There has recently been significant increasing interest in how statistics can better society. One of the six parts of the Mission Statement of the American Statistical Association is “Using Our Discipline to Enhance Human Welfare,” which was also the theme of the 2005 Joint Statistical Meetings. Pollack and Wunderlich (2005) give the table in Appendix 1 and also detail efforts by the Committee on National Statistics’ Panel on Methods for Assessing Discrimination (www.nap.edu/catalog/10887.html) to measure the outcome disparities many racial and ethnic groups in the United States continue to face in areas such as employment, income and wealth, housing, education, criminal justice, and health care. For length considerations, this article concentrates on social justice, but readers wanting some discussion of relationships between social justice and the domains of ethics and service learning may consult Lesser (2006a).

One of the first uses of the term “social justice” in statistics education occurred when Kahneman and Tversky (1982, p. 496) tested the conjunction fallacy. In their well-known experiment, 85% of the subjects ranked “Linda is a bank teller and is active in the feminist movement” as more probable than “Linda is a bank teller,” given the following description: “Linda is 31 years old, single, outspoken, and very bright. She majored in philosophy. As a student she was deeply concerned with issues of discrimination and social justice and also participated in anti-nuclear demonstrations.” And perhaps this article will offer readers an opportunity to reflect upon any associations they may have about what “type” of person might or can teach statistics using social justice.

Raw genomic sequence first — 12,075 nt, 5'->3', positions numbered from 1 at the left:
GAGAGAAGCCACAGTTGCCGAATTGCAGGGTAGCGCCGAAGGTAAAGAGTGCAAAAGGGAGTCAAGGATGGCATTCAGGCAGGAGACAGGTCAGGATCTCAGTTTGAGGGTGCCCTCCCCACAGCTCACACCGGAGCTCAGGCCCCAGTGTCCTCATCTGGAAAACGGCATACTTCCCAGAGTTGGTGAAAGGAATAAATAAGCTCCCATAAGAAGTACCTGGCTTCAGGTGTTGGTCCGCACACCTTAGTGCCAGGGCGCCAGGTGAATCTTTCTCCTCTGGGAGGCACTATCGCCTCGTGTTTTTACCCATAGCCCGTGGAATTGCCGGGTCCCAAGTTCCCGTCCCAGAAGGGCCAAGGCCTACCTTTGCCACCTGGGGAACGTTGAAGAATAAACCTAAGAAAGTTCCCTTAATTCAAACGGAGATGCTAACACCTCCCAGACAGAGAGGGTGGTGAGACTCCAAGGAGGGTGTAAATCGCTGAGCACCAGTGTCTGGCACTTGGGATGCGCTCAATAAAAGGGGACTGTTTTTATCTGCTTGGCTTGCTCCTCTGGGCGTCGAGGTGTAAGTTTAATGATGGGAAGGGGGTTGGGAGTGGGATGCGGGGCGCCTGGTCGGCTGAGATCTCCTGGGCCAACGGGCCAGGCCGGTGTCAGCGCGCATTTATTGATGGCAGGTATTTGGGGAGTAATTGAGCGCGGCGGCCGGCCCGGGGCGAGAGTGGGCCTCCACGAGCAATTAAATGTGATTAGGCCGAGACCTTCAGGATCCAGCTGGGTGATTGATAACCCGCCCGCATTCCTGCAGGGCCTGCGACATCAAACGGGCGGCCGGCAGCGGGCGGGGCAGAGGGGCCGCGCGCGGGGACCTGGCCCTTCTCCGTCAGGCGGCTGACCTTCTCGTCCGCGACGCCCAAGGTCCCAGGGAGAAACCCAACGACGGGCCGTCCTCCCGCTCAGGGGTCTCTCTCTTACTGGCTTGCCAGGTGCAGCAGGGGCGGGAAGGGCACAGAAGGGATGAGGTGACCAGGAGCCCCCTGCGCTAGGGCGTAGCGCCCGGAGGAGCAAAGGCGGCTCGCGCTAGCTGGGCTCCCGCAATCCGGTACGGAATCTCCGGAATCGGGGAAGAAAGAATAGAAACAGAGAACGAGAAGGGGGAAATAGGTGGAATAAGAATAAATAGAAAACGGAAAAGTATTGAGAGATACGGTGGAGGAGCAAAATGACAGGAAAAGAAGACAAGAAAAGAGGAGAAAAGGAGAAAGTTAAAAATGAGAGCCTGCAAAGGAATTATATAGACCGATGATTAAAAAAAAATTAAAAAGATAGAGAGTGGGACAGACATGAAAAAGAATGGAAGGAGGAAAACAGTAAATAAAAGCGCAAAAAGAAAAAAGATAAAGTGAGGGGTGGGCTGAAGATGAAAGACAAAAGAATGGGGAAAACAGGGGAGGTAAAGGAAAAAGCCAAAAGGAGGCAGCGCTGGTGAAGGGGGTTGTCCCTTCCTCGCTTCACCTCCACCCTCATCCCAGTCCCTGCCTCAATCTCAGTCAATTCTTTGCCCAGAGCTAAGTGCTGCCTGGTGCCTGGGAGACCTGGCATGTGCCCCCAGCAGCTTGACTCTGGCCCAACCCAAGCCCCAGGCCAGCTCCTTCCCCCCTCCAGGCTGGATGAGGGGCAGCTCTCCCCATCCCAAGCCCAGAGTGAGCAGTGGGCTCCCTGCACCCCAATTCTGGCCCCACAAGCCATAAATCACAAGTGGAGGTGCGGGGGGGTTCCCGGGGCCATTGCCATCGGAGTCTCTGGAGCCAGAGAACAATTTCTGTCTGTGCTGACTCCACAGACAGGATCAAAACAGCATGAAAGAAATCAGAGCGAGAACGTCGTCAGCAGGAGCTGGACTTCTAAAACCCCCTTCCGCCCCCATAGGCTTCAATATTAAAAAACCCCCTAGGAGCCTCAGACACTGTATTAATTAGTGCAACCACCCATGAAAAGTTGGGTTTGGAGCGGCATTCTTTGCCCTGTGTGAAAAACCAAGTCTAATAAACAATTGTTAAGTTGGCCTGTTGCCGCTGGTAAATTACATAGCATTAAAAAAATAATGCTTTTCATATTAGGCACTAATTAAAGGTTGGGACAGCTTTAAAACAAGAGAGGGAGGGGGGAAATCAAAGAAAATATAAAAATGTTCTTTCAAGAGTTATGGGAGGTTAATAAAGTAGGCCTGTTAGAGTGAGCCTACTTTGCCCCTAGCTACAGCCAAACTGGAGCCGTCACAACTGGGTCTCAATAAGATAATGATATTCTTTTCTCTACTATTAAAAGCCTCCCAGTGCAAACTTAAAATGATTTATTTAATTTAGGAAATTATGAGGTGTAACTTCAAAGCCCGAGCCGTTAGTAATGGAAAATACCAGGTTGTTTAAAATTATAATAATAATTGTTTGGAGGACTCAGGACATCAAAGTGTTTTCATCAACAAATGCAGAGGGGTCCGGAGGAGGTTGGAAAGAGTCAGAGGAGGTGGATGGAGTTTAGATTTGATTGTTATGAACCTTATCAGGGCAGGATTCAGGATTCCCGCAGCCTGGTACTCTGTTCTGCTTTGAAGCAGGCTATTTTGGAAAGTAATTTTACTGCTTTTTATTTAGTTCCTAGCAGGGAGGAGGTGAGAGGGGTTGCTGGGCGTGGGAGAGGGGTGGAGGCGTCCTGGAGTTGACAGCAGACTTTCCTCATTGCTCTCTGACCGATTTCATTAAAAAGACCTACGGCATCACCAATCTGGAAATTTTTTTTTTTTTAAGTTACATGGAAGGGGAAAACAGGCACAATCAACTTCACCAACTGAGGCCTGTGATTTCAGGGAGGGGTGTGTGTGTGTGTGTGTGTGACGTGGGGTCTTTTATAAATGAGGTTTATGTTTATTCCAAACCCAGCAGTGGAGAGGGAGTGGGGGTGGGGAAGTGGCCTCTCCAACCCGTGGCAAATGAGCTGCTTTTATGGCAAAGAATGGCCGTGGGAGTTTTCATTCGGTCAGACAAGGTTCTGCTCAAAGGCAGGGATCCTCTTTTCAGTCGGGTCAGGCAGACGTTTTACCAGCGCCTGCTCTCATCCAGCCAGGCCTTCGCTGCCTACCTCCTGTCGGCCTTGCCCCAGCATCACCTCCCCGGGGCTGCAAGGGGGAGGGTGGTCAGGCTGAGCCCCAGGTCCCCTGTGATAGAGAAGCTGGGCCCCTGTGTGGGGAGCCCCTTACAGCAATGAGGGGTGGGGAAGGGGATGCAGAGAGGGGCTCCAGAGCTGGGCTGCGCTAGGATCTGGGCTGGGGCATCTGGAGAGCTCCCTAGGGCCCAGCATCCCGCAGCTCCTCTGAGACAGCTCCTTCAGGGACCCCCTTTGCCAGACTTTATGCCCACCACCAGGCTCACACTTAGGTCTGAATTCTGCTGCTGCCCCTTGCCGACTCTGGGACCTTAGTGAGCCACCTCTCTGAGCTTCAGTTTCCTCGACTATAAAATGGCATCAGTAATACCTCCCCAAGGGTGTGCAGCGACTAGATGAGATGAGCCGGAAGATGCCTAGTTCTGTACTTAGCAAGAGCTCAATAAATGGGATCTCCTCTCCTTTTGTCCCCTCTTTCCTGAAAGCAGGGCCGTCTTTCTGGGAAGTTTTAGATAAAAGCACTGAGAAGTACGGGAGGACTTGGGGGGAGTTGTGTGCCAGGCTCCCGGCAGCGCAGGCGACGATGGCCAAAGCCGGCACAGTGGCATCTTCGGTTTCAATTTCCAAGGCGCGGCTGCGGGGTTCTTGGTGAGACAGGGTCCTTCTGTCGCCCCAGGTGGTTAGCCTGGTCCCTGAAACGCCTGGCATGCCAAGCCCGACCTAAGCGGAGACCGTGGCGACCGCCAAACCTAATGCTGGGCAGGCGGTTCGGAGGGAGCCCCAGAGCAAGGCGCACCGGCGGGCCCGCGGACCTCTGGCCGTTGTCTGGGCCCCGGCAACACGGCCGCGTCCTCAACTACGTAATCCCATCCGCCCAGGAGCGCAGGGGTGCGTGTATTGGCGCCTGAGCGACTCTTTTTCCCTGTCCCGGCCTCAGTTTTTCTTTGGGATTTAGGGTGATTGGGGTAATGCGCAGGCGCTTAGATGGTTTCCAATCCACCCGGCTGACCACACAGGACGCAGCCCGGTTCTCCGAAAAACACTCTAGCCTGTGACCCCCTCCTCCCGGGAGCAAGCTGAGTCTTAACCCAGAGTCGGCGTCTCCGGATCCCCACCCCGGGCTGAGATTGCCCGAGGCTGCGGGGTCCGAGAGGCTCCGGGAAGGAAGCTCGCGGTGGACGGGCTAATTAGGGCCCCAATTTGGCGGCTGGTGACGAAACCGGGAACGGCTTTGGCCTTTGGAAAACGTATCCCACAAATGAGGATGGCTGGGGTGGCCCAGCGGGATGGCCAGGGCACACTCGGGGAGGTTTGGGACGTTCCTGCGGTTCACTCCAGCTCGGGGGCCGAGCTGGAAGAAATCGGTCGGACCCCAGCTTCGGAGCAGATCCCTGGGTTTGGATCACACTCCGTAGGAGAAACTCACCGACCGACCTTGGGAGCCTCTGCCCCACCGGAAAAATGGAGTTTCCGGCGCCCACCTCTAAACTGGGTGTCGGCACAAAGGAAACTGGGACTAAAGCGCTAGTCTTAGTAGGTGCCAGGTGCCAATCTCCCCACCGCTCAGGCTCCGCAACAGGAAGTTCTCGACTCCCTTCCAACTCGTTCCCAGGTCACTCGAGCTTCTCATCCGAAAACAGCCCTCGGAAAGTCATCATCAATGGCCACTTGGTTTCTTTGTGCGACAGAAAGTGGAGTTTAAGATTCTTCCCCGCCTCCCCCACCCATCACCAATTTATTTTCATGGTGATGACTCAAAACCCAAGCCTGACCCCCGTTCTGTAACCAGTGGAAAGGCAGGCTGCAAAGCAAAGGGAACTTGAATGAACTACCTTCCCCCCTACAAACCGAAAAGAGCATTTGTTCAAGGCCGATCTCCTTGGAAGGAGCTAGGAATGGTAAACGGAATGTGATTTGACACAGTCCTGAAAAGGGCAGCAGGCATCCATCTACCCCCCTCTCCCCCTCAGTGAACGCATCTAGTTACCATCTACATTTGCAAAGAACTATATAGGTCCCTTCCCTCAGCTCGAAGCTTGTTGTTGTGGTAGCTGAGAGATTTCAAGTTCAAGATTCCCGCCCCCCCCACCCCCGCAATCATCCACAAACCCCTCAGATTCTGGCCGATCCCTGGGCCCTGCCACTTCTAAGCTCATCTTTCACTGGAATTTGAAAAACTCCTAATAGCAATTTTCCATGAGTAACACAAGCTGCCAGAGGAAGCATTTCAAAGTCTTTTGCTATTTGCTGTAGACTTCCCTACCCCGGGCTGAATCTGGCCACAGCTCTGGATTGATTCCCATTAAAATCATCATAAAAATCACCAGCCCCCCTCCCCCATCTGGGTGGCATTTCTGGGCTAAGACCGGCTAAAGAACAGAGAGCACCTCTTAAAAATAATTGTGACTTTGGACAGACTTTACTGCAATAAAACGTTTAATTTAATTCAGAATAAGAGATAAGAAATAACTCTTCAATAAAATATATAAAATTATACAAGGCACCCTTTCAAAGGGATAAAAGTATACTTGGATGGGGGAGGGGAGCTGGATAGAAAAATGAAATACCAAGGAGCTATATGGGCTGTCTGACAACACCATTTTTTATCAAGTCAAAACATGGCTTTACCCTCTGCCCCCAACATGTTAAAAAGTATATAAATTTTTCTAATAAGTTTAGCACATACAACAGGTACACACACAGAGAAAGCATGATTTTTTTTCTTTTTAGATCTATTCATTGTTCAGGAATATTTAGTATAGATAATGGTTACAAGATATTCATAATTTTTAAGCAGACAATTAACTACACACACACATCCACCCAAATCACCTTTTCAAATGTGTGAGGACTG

“reading the world [in the sense of Freire] with mathematics means to use mathematics to understand relations of power, resource inequities, and disparate opportunities between different social groups and to understand explicit discrimination based on race, class, gender, language, and other differences. Further, it means to dissect and deconstruct media and other forms of representation and to use mathematics to examine these various phenomena both in one’s immediate life and in the broader social world and to identify relationships and make connections between them.”

Because statistics are numbers with context, the deconstruction of media should come even more readily in TSSJ, and may
even be viewed as a second meaning of the book title *Seeing Through Statistics*
(Utts 2005). TSSJ would also include students developing a sense of empowerment
to be able to use statistics to “talk back” to or change the world.

We will define TSSJ as the teaching of statistics with nontrivial inclusion of examples related to (our previously defined version of) social justice, offering opportunities for students to reflect upon the context of these examples as they learn or apply the associated statistical content.